Generation No. 9
258.William ShercliffeHe married 259. Mildred Thompson Wheeler.
259.Mildred Thompson Wheeler
Child of William Shercliffe and Mildred Wheeler is:
129 i. Anne Shercliffe, born 1655; married Richard Coomes I.
260.Governor Thomas Green, born Abt. 1625 in Bobbing, Kent, England; died Bef. January 20, 1649/50 in St Mary's County, Maryland.He married 261. Winifred Seybourne 1647 in Maryland.
261.Winifred Seybourne, born Abt. 1625; died October 01, 1656.
Notes for Governor Thomas Green:
Maryland Calendar of Wills: Volume 5 From Land Office Annapolis, Md.
Green, Thomas, Governor,St. Mary's Co., 18th Nov., 1650. After reserving a livelihood for himself, assigns to his friends
Henry Adams and James Langworth entire estate, real and personal, for benefit of wife Winifred and children Thomas,
Leonard, Robert and Francis; but desires wife also. to have full possession during her life, except that a certain amount of
tobacco is to be given to friend Thos. Copley. Wife to give to sons also. designated shares in succession. In event of death of
wife and of children without issue, æ of estate to be given to charity and balance to Henry Adams and James Langworth also.
Test: Richd. Willan, Alice Smith. Pat. Rec. 1, 188.
THOMAS GREENE, one of the "twenty gentlemen of very good fashion " who sailed on the Ark and the Dove was thesecond Provincial Governor of Maryland, was one of the most interesting characters of earlyMaryland and one whose history has been quite neglected. He had invested in the adventure to a minor extent, so consequently its success was of more than casual interest. He was always styled by Governor Leonard Calvert " my well beloved friend," but the tradition that he was a kinsman of Leonard Calvert has not been proved and he oft repeated statement that he married Helen, a daughter of George, Lord Baltimore, is merely a myth of genealogy, His brother, Robert Greene, Esq., emigrated to Maryland, but being the son and heir to the parental estates in England he returned to the mother country, but before departing he assigned his land rights to his brother Thomas.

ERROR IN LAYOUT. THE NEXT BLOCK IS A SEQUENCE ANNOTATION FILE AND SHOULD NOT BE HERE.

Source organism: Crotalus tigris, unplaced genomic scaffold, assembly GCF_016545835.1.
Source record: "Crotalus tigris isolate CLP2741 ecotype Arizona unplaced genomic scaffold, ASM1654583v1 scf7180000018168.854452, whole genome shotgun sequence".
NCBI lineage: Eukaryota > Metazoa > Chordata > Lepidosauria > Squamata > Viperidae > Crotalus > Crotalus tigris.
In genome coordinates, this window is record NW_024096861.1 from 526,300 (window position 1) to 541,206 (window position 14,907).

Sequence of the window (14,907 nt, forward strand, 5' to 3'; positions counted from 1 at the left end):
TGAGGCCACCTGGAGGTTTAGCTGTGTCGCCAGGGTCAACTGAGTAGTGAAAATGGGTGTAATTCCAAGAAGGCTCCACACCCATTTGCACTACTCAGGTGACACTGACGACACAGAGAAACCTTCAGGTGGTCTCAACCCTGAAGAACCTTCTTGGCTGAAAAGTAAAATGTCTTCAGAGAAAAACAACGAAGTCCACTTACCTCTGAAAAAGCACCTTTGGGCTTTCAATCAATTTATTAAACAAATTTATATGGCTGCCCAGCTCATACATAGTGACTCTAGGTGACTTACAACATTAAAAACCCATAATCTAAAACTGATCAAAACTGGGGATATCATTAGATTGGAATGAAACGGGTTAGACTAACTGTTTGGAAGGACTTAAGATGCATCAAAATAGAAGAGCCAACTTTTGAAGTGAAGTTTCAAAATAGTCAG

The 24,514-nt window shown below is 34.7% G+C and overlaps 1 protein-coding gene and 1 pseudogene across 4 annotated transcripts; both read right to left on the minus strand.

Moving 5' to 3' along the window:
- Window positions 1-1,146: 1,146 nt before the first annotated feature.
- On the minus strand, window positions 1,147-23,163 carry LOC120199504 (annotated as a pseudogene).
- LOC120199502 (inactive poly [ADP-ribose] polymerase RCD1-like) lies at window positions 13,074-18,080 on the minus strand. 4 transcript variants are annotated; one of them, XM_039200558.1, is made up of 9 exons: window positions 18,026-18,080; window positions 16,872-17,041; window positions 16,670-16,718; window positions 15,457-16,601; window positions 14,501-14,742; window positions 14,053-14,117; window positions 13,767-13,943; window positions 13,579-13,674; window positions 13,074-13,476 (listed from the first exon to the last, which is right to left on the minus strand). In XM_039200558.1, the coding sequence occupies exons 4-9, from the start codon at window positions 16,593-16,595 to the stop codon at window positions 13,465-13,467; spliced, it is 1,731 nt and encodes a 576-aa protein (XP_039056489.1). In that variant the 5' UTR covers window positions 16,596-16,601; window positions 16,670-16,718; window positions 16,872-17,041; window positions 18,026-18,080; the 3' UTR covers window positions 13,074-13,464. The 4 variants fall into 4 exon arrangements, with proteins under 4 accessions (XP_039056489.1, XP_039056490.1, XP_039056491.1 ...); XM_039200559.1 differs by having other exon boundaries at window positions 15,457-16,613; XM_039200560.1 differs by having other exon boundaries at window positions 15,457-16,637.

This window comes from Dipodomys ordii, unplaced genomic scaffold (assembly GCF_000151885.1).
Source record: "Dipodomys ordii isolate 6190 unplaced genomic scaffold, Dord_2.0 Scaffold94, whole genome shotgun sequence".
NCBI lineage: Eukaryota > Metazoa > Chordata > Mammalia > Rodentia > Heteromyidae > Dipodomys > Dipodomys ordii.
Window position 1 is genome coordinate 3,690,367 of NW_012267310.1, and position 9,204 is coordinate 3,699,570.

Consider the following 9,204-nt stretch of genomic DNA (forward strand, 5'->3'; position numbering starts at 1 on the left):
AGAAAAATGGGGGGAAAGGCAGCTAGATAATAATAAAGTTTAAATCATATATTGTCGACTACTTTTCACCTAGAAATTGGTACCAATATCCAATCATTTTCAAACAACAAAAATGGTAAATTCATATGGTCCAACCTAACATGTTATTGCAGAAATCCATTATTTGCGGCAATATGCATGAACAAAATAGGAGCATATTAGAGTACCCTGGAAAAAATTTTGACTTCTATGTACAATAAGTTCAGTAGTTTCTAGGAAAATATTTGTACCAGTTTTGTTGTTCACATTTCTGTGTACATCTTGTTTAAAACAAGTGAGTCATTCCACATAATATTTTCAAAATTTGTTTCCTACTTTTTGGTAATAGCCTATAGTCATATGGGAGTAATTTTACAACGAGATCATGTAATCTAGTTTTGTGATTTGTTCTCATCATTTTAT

Governor Thomas Greene was a member of the Catholic faith, like most of the gentlemen on the Ark, a Royalist in politics, a supporter of the Stuart dynasty, and for his loyalty to the Crown he was castigated figuratively before his death by the radical elements which were then gaining strength in the Province-principally the Puritans who had been outlawed in Virginia and virtually driven out and to whom Lord Baltimore offered a haven in his Province. His marriage to Mistress Ann Cox, aspinster,* who was among the few gentlewomen on the initial voyage of the Ark and the Dove, was undoubtedly the first